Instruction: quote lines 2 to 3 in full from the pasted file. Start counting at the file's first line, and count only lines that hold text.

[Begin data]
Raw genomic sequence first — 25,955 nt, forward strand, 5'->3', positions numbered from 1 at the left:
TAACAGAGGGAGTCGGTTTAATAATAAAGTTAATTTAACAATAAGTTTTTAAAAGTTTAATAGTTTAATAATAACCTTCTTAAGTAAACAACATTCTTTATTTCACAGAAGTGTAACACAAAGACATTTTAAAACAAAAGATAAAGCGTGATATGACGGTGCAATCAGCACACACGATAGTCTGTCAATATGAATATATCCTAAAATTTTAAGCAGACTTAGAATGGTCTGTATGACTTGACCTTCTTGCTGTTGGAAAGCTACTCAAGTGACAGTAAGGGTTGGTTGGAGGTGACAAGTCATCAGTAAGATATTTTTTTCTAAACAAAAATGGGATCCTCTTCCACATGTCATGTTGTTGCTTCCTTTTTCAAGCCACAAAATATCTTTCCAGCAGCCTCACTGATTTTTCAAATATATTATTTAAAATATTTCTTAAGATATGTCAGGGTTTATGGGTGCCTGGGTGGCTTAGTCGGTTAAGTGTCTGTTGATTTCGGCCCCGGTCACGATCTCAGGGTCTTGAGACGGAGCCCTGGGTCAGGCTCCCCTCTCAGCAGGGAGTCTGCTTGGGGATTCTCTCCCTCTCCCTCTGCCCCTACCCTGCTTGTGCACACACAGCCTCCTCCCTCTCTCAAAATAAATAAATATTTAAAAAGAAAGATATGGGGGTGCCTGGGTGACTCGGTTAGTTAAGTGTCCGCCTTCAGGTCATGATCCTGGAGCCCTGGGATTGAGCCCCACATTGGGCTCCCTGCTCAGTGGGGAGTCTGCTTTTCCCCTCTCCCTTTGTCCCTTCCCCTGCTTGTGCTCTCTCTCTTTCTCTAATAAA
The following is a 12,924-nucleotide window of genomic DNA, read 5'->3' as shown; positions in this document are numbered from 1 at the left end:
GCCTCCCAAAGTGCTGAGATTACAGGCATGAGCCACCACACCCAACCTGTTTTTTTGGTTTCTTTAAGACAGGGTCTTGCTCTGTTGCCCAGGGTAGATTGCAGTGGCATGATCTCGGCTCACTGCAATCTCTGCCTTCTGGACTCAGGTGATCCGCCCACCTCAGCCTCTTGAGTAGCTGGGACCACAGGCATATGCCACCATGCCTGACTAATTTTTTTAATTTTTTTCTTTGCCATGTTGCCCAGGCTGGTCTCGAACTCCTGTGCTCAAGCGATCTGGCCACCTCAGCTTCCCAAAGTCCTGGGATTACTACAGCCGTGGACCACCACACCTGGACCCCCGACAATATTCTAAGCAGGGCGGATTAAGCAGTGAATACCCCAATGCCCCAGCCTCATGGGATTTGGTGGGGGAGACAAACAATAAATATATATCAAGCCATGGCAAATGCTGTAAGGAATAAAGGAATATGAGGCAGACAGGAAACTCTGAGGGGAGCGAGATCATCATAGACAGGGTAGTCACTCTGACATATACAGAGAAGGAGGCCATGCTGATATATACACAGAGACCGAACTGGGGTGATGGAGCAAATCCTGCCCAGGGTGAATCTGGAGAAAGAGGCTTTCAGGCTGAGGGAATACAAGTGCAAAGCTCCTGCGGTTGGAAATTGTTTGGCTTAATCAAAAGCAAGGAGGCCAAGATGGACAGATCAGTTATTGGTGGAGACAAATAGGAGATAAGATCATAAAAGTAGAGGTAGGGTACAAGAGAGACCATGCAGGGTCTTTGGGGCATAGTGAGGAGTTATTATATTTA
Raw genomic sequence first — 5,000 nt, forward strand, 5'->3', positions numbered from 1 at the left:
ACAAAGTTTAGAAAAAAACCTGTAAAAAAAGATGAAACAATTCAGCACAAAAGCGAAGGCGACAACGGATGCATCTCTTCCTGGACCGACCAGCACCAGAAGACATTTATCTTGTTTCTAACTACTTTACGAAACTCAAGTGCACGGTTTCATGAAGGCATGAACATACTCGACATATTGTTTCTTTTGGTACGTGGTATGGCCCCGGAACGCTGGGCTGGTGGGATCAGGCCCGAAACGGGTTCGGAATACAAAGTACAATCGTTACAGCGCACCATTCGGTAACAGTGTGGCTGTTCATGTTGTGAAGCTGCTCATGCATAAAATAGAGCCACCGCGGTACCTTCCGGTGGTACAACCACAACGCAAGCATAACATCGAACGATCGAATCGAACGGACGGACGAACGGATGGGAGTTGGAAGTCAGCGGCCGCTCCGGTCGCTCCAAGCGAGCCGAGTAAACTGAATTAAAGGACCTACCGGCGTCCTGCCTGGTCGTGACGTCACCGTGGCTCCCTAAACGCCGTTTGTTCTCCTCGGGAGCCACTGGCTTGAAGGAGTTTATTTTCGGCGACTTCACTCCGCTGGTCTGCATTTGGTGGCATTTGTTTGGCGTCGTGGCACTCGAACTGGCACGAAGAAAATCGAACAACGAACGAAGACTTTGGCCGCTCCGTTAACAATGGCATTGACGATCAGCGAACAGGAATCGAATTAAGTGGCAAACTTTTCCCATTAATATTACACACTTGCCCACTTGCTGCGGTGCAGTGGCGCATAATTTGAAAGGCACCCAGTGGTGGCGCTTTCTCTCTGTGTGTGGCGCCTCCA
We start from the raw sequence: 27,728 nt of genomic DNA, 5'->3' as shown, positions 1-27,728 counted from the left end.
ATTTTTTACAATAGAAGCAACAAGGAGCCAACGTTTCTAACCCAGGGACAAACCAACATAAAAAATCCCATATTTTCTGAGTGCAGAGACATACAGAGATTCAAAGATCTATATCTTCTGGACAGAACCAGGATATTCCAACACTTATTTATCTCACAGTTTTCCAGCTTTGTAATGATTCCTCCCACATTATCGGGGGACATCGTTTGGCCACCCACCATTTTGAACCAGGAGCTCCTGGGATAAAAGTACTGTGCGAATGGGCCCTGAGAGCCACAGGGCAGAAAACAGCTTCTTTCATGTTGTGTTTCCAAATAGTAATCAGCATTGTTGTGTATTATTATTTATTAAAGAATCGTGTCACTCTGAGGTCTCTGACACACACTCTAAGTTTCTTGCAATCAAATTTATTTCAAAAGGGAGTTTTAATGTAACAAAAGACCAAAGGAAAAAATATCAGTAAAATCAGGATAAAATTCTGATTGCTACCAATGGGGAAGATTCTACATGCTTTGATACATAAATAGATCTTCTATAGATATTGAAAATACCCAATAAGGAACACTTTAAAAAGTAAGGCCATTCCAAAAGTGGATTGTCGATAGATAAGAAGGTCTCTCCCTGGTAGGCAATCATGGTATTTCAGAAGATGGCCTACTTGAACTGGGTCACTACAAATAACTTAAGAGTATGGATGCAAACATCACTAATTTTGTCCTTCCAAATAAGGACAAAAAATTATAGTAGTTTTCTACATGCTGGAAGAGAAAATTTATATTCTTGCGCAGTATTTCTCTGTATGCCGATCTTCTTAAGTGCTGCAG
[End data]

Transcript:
TAACAGAGGGAGTCGGTTTAATAATAAAGTTAATTTAACAATAAGTTTTTAAAAGTTTAATAGTTTAATAATAACCTTCTTAAGTAAACAACATTCTTTATTTCACAGAAGTGTAACACAAAGACATTTTAAAACAAAAGATAAAGCGTGATATGACGGTGCAATCAGCACACACGATAGTCTGTCAATATGAATATATCCTAAAATTTTAAGCAGACTTAGAATGGTCTGTATGACTTGACCTTCTTGCTGTTGGAAAGCTACTCAAGTGACAGTAAGGGTTGGTTGGAGGTGACAAGTCATCAGTAAGATATTTTTTTCTAAACAAAAATGGGATCCTCTTCCACATGTCATGTTGTTGCTTCCTTTTTCAAGCCACAAAATATCTTTCCAGCAGCCTCACTGATTTTTCAAATATATTATTTAAAATATTTCTTAAGATATGTCAGGGTTTATGGGTGCCTGGGTGGCTTAGTCGGTTAAGTGTCTGTTGATTTCGGCCCCGGTCACGATCTCAGGGTCTTGAGACGGAGCCCTGGGTCAGGCTCCCCTCTCAGCAGGGAGTCTGCTTGGGGATTCTCTCCCTCTCCCTCTGCCCCTACCCTGCTTGTGCACACACAGCCTCCTCCCTCTCTCAAAATAAATAAATATTTAAAAAGAAAGATATGGGGGTGCCTGGGTGACTCGGTTAGTTAAGTGTCCGCCTTCAGGTCATGATCCTGGAGCCCTGGGATTGAGCCCCACATTGGGCTCCCTGCTCAGTGGGGAGTCTGCTTTTCCCCTCTCCCTTTGTCCCTTCCCCTGCTTGTGCTCTCTCTCTTTCTCTAATAAA
The following is a 12,924-nucleotide window of genomic DNA, read 5'->3' as shown; positions in this document are numbered from 1 at the left end: